Monday, June 25, 2018
We're killing ourselves more often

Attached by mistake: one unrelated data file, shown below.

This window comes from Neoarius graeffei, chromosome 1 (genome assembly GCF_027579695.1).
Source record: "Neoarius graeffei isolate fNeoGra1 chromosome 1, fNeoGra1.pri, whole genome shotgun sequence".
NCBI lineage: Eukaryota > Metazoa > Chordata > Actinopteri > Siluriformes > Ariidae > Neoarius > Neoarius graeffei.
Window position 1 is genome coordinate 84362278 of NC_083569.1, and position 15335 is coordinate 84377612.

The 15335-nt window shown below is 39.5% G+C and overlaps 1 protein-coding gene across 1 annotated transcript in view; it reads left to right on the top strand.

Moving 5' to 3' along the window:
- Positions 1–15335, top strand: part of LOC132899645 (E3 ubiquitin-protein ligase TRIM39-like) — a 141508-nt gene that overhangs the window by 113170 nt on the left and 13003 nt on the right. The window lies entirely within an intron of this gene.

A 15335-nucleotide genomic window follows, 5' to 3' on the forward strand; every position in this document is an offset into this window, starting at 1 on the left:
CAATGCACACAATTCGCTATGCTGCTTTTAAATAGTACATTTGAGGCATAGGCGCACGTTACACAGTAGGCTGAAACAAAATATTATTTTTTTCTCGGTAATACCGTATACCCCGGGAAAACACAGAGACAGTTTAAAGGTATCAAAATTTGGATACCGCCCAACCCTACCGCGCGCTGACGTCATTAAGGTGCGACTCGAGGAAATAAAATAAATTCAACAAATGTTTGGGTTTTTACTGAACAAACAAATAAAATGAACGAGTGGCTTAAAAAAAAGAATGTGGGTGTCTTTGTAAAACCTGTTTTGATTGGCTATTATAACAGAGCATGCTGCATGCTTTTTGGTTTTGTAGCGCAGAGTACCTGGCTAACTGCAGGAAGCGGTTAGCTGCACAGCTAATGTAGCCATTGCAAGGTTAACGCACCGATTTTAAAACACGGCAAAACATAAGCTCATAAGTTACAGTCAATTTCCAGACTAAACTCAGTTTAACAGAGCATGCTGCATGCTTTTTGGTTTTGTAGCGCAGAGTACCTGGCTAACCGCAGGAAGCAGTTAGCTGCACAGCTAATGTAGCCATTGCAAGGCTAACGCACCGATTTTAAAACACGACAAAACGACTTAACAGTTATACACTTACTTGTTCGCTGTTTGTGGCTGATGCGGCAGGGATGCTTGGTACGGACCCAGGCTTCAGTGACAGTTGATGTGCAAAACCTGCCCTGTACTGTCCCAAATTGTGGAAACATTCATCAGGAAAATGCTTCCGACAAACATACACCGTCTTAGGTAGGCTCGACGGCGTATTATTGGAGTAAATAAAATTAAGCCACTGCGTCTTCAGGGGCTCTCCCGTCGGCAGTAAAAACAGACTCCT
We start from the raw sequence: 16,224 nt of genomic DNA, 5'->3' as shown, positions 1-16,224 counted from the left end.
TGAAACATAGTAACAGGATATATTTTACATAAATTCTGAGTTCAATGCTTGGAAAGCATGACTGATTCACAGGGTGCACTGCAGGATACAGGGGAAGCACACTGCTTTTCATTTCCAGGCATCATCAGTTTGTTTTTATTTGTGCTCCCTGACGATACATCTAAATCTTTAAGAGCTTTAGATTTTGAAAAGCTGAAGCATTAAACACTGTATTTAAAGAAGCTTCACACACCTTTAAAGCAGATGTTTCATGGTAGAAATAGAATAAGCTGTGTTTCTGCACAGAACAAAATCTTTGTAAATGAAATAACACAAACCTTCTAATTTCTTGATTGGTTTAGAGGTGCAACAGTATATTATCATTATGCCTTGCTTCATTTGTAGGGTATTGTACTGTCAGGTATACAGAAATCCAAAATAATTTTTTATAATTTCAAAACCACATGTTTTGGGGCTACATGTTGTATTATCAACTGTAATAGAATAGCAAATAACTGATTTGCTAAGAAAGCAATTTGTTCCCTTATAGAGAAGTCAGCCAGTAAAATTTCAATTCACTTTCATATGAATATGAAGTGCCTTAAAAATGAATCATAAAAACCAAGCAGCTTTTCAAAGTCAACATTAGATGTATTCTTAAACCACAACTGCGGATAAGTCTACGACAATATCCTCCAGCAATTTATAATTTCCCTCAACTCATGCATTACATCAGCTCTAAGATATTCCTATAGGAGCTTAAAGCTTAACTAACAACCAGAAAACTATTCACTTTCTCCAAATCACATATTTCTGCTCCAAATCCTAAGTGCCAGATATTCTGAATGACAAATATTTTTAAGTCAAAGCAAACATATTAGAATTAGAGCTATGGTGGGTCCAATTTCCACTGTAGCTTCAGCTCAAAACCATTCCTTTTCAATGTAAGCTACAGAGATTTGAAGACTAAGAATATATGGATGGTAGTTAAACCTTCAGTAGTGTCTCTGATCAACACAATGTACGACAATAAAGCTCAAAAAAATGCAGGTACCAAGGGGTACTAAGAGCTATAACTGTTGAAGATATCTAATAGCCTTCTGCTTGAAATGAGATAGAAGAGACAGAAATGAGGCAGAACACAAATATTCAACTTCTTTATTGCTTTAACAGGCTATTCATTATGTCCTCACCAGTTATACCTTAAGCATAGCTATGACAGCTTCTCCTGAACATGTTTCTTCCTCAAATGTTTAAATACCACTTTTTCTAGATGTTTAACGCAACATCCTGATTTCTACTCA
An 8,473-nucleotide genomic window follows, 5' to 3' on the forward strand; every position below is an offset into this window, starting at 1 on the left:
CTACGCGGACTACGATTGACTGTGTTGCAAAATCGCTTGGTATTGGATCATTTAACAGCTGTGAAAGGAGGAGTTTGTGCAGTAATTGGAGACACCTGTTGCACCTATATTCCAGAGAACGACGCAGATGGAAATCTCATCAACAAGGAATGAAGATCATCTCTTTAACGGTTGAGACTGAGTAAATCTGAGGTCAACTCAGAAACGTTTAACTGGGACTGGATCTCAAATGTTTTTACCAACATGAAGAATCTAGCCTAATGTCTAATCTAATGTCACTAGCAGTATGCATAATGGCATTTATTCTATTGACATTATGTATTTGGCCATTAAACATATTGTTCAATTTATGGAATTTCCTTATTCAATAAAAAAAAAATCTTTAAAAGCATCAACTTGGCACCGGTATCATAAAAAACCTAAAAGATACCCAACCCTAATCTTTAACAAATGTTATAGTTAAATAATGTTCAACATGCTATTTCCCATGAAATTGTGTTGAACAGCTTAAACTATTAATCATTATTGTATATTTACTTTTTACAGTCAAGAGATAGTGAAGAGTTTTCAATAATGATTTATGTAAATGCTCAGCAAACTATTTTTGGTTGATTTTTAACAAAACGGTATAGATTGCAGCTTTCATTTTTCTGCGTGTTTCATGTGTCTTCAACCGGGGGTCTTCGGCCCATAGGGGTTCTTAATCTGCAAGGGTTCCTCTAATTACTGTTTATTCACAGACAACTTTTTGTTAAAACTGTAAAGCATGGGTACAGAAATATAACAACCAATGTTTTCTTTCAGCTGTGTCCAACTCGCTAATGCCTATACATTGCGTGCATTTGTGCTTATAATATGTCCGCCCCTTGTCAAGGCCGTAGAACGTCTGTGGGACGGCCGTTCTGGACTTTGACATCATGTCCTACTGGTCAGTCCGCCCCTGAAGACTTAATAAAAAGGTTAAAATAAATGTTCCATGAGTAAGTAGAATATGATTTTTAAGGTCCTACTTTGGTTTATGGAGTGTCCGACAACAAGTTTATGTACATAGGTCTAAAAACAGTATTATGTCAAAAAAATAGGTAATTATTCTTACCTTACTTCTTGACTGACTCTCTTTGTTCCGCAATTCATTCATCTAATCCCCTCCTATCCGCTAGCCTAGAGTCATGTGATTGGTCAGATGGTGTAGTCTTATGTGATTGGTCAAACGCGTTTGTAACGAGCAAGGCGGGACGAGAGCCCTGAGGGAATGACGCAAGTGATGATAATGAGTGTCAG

A recent report of the Centers for Disease Control and Prevention shows that suicides in America are up 25 percent since 1999 across most ethnic and age groups. This has occurred despite the fact that more people are seeking treatment for depression and anxiety, and treatment for those conditions has become more widely available. Dr. Clay Routledge, a behavioral scientist, thinks that our life styles have changed so much that we have lost a sense of the meaningfulness of life. Americans today, compared with those of past generations, are less likely to know and interact with their neighbors, to believe that people are generally trustworthy and to feel that they have individuals they can confide in. He and his colleagues feel that close relationships with other people are our greatest existential resource.